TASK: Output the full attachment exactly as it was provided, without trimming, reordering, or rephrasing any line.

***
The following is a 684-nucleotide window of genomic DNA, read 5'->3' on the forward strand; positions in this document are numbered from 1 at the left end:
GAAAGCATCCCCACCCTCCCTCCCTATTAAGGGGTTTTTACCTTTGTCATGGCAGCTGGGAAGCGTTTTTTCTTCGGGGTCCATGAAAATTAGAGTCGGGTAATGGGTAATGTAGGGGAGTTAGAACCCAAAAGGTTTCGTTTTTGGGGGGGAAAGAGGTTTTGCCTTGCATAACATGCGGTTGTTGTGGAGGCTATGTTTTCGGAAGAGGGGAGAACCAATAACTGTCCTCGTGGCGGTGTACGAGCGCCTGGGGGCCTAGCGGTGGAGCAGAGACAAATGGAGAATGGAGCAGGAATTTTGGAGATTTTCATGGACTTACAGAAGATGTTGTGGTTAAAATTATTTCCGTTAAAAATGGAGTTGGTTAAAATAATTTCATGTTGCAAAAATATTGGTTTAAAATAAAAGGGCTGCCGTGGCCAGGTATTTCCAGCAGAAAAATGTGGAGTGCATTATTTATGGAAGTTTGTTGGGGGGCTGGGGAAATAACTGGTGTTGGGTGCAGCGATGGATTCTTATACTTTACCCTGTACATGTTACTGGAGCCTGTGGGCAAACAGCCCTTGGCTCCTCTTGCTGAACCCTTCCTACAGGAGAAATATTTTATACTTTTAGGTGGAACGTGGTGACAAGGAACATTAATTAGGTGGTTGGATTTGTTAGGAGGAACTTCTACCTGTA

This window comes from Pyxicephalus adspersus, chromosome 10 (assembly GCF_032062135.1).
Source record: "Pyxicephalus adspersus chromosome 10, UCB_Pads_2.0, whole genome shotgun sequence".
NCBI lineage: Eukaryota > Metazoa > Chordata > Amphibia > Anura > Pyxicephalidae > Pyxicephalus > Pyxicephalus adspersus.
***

The following is a 684-nucleotide window of genomic DNA, read 5'->3' on the forward strand; positions in this document are numbered from 1 at the left end:
GAAAGCATCCCCACCCTCCCTCCCTATTAAGGGGTTTTTACCTTTGTCATGGCAGCTGGGAAGCGTTTTTTCTTCGGGGTCCATGAAAATTAGAGTCGGGTAATGGGTAATGTAGGGGAGTTAGAACCCAAAAGGTTTCGTTTTTGGGGGGGAAAGAGGTTTTGCCTTGCATAACATGCGGTTGTTGTGGAGGCTATGTTTTCGGAAGAGGGGAGAACCAATAACTGTCCTCGTGGCGGTGTACGAGCGCCTGGGGGCCTAGCGGTGGAGCAGAGACAAATGGAGAATGGAGCAGGAATTTTGGAGATTTTCATGGACTTACAGAAGATGTTGTGGTTAAAATTATTTCCGTTAAAAATGGAGTTGGTTAAAATAATTTCATGTTGCAAAAATATTGGTTTAAAATAAAAGGGCTGCCGTGGCCAGGTATTTCCAGCAGAAAAATGTGGAGTGCATTATTTATGGAAGTTTGTTGGGGGGCTGGGGAAATAACTGGTGTTGGGTGCAGCGATGGATTCTTATACTTTACCCTGTACATGTTACTGGAGCCTGTGGGCAAACAGCCCTTGGCTCCTCTTGCTGAACCCTTCCTACAGGAGAAATATTTTATACTTTTAGGTGGAACGTGGTGACAAGGAACATTAATTAGGTGGTTGGATTTGTTAGGAGGAACTTCTACCTGTA

This window comes from Pyxicephalus adspersus, chromosome 10 (assembly GCF_032062135.1).
Source record: "Pyxicephalus adspersus chromosome 10, UCB_Pads_2.0, whole genome shotgun sequence".
NCBI lineage: Eukaryota > Metazoa > Chordata > Amphibia > Anura > Pyxicephalidae > Pyxicephalus > Pyxicephalus adspersus.